Monday, April 22, 2019

Too Many Kings

In "A Knight of the Seven Kingdoms", last night's new Game of Thrones, it seemed like knights and kings were all over the place. Just one place--the whole episode took place in Winterfell as characters from most of the series' disparate subplots reconnected and addressed issues before the final showdown next week. It was a nice episode and any judgement of it must be tempered by a realisation of just how much material Bryan Cogman had to untangle and put into a coherent whole.

Spoilers after the screenshot

Jorah (Iain Glen) finally has a moment with that annoying little Lyanna (Bella Ramsey) that supports the fact that they're both from family Mormont. It feels more like a bit of trivia than an emotionally meaningful moment but I don't exactly expect anything emotionally meaningful from a silly character like Lyanna. Poor Jorah still feels short changed, though. Despite having a scene where he consults with Daenerys (Emilia Clarke) and mentioning that he was heartbroken about being passed over for the Hand of the Queen role, it still feels like the romantic tension that had been built up between the two in the first four seasons has just been jettisoned. It's a shame, I think Daenerys and Jorah would have much better chemistry than Daenerys and Jon (Kit Harrington).

It was kind of funny last week seeing people criticise Jon and Dany's chemistry. I kept thinking, "People are just now noticing?" Judging from the conversation between Sansa (Sophie Turner) and Daenerys, the Khaleesi still misses the man she was forced to marry who raped her on their wedding day. It's weird how no-one remembers Drogo that way, especially in this age of outrage. It goes to show how subjective all this really is.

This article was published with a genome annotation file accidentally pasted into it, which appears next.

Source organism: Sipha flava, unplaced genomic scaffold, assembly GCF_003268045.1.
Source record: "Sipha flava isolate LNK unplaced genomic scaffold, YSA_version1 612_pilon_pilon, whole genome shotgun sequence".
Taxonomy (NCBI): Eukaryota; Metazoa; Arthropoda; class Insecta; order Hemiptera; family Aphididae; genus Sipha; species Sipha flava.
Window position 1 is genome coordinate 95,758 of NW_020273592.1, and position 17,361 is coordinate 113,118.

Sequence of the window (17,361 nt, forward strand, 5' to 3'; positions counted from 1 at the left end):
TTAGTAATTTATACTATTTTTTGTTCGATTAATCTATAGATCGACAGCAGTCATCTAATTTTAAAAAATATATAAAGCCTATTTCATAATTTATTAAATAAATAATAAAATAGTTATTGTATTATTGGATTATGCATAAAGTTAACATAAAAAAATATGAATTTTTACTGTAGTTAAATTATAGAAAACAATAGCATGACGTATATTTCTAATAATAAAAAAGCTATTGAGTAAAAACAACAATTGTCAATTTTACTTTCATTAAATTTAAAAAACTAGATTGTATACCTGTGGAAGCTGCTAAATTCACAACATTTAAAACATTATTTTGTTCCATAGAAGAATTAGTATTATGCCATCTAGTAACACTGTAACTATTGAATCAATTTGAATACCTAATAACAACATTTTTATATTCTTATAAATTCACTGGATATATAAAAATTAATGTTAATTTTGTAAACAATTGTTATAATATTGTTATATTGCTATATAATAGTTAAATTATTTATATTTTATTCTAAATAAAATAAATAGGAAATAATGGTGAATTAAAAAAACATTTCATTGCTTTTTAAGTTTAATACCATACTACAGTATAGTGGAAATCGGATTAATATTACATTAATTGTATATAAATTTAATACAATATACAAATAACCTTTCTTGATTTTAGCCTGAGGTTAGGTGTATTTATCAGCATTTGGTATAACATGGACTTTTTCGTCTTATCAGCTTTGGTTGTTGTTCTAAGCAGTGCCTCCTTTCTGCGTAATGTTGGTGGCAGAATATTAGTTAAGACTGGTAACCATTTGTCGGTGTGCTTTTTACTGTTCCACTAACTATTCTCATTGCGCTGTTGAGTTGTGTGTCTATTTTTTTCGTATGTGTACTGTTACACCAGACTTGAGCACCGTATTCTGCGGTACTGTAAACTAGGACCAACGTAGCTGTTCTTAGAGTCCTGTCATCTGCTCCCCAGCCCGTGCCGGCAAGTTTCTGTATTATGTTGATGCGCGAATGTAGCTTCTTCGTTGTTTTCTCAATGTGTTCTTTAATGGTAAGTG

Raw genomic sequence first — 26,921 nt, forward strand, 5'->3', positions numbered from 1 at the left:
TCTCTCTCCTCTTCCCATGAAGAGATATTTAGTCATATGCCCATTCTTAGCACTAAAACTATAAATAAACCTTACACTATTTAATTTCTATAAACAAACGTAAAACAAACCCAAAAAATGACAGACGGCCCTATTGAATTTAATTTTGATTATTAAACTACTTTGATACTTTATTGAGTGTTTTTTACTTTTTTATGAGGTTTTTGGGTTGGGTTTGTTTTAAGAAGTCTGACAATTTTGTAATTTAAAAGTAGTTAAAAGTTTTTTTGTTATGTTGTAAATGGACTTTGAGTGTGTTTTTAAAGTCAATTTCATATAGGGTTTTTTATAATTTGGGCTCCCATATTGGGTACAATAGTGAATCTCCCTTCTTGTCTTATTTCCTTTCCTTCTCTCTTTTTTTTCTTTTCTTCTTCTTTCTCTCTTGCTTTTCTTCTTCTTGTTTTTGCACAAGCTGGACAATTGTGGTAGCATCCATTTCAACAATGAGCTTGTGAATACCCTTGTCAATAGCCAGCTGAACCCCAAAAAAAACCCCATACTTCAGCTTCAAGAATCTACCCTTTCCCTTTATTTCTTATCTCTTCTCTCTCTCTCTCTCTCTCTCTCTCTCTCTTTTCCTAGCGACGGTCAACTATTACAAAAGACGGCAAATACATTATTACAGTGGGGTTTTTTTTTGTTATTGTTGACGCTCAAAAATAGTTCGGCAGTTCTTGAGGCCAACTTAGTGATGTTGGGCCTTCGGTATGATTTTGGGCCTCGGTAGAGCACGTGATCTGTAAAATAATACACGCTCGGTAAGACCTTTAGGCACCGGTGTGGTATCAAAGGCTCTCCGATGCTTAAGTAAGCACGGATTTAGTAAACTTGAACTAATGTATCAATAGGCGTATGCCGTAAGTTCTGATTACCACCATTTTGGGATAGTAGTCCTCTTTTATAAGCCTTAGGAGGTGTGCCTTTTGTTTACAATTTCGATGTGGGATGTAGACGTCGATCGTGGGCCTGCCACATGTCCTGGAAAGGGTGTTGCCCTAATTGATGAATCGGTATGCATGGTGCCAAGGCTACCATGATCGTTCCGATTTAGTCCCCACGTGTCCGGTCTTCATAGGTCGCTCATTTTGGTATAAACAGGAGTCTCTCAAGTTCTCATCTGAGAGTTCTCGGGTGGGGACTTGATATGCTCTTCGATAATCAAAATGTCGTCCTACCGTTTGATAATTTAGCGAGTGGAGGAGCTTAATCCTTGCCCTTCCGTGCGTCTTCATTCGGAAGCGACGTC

I couldn't help thinking how nearly everything Sansa and Daenerys said to each other was, at best, not strictly accurate, particularly the part where Daenerys observed that the two of them have both done really good jobs as rulers so far. If you can call running to Littlefinger for help before betraying him and the chaotic mess that is Meereen examples of good rulership, okay. But I guess they are two politicians now.

Jon's revelation of his heritage didn't seem to sit well with Daenerys, how inconvenient he delivered it just as the Night King was spotted approaching. That's two inconvenient kings. Meanwhile, Gendry (Joe Dempsie) got a much better reaction from Arya (Maisie Williams) when he revealed he was also a secret heir to the throne. It was nice seeing those two get together.

But the most emotionally satisfying scene was probably the one that gave the episode its title; the informal fireside meeting where Jaime (Nikolaj Coster-Waldau) confers a knighthood on Brienne (Gwendoline Christie). That was sweet and the same scene also had Tormund's (Kristofer Hivju) tall tale about how he got the name "Giantsbane" and ended with Podrick's (Daniel Portman) debut of a new Florence and the Machine song. Kind of an odd song for a kid like him to be singing and not one to exactly raise anyone's spirits but still a very nice moment reminiscent of Pippin singing to King Denethor in Return of the King. Which reminded me of reading an interview with Benioff and Weiss where one or the other said that the upcoming Battle of Winterfell was meant to outdo the Battle of Helm's Deep from The Two Towers. I guess we'll see next week.

This seems like a good time for me to make predictions. Just don't blame me if you lose money. Next week I think Cersei's army will show up and save everyone. I think Brienne might get killed. I suspect the climax of the season will have it looking like Cersei's definitely going to be sitting on the Iron Throne until Jon sacrifices his life which somehow will lead to Daenerys taking the throne. And Daenerys will then either end up with Jorah or Tyrion (Peter Dinklage). Probably Tyrion. I'd like either one, though I sure feel bad for Jorah. I bet Iain Glen's happy he negotiated for the "With Iain Glen" in the opening credits way back when this looked like just another HBO series.

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